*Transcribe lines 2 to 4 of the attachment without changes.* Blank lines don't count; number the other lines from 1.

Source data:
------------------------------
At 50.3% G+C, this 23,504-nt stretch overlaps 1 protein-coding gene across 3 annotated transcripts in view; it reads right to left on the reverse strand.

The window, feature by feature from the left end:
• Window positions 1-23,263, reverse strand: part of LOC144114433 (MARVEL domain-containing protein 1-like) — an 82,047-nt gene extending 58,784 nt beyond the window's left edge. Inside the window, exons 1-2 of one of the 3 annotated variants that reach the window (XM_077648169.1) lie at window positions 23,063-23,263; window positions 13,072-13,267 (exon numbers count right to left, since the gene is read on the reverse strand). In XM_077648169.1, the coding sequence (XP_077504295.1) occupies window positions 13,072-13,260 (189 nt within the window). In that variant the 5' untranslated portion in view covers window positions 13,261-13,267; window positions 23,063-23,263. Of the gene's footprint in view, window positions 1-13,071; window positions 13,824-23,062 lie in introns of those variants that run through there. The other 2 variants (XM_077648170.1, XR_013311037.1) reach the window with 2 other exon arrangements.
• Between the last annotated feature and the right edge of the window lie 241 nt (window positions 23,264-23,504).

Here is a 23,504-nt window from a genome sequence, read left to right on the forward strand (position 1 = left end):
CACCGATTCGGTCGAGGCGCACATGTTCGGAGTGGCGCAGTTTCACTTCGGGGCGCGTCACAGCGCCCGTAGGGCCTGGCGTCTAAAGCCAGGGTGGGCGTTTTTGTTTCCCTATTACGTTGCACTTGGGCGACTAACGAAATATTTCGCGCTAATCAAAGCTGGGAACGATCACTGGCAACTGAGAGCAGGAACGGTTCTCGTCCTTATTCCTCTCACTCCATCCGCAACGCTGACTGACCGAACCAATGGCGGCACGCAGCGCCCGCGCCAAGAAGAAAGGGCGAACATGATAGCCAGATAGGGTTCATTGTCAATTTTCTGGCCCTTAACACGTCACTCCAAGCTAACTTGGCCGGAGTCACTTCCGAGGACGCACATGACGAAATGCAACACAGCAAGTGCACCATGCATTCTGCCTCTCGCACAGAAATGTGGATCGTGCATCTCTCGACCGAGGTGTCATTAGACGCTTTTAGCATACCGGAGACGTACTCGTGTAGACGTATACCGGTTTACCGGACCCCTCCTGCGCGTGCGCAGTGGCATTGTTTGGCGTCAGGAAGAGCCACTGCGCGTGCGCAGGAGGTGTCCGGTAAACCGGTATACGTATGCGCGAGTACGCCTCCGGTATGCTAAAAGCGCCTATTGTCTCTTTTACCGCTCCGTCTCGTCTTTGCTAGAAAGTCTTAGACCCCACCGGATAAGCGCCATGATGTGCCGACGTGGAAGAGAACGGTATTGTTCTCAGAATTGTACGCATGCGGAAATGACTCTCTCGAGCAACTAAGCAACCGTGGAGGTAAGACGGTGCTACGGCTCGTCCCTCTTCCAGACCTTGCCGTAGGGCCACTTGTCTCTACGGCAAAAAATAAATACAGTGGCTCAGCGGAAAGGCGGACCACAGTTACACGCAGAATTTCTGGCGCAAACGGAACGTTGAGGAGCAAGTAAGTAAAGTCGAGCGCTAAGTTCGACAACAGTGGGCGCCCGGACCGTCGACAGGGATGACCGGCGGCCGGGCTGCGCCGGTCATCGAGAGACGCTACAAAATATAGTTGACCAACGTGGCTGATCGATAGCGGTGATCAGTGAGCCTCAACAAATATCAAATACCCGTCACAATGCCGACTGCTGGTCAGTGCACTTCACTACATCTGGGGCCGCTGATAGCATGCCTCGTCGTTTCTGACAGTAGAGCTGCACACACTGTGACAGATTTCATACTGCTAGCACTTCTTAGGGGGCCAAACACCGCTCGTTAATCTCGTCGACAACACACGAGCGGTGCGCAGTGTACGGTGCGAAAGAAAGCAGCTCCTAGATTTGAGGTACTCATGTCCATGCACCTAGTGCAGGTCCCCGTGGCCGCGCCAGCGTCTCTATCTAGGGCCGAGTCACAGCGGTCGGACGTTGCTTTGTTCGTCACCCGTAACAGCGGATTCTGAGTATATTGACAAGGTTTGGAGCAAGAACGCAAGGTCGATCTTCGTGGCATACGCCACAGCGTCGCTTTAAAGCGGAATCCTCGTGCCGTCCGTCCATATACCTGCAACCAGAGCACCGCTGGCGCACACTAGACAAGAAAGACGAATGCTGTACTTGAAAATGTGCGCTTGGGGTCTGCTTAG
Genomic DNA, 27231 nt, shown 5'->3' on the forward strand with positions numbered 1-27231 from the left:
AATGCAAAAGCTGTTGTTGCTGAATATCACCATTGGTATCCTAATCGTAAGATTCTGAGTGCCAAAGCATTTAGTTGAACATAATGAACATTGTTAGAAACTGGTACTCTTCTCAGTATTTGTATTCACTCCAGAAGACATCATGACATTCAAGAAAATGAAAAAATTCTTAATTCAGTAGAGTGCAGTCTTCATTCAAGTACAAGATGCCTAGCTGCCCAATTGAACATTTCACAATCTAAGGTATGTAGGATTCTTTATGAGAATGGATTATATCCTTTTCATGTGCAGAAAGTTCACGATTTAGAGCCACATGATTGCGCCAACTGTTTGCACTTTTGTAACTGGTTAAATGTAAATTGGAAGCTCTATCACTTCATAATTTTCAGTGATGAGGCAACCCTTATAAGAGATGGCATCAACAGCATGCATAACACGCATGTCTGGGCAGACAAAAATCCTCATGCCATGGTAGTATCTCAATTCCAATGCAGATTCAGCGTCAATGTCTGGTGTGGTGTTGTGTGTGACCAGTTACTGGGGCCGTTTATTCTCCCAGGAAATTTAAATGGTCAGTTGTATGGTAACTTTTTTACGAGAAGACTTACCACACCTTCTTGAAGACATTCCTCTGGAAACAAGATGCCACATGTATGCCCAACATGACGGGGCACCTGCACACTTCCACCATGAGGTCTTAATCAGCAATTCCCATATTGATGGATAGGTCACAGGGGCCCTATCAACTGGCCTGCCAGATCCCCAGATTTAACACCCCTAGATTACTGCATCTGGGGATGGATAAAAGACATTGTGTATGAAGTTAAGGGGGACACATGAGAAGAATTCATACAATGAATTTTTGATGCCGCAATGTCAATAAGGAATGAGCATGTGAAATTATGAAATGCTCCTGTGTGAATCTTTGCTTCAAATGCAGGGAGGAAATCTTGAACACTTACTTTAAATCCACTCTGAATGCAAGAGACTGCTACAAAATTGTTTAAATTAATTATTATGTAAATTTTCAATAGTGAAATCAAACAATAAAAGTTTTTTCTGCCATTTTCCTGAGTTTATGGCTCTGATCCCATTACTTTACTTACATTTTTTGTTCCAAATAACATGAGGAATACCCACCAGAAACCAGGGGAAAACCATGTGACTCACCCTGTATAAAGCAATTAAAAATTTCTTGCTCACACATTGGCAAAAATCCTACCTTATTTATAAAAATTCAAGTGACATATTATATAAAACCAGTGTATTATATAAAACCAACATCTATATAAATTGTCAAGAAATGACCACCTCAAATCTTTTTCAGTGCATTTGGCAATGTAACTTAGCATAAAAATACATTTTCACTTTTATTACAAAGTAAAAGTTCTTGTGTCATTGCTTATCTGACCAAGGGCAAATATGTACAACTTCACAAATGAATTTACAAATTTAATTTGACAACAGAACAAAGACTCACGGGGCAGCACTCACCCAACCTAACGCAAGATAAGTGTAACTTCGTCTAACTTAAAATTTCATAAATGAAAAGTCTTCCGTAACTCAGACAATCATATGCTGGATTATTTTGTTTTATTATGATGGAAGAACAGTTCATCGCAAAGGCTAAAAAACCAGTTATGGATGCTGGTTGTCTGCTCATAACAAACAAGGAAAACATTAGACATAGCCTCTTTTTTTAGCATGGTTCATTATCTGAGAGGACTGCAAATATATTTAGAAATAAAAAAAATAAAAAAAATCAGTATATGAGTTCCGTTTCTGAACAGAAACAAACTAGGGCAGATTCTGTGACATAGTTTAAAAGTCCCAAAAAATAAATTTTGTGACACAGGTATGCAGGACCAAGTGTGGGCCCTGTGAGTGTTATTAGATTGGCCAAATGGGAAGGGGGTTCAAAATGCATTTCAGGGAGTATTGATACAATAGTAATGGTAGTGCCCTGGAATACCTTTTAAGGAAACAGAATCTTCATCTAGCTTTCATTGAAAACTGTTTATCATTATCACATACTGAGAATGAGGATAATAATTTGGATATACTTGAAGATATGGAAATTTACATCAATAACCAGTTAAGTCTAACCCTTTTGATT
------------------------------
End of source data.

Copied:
The window, feature by feature from the left end:
• Window positions 1-23,263, reverse strand: part of LOC144114433 (MARVEL domain-containing protein 1-like) — an 82,047-nt gene extending 58,784 nt beyond the window's left edge. Inside the window, exons 1-2 of one of the 3 annotated variants that reach the window (XM_077648169.1) lie at window positions 23,063-23,263; window positions 13,072-13,267 (exon numbers count right to left, since the gene is read on the reverse strand). In XM_077648169.1, the coding sequence (XP_077504295.1) occupies window positions 13,072-13,260 (189 nt within the window). In that variant the 5' untranslated portion in view covers window positions 13,261-13,267; window positions 23,063-23,263. Of the gene's footprint in view, window positions 1-13,071; window positions 13,824-23,062 lie in introns of those variants that run through there. The other 2 variants (XM_077648170.1, XR_013311037.1) reach the window with 2 other exon arrangements.
• Between the last annotated feature and the right edge of the window lie 241 nt (window positions 23,264-23,504).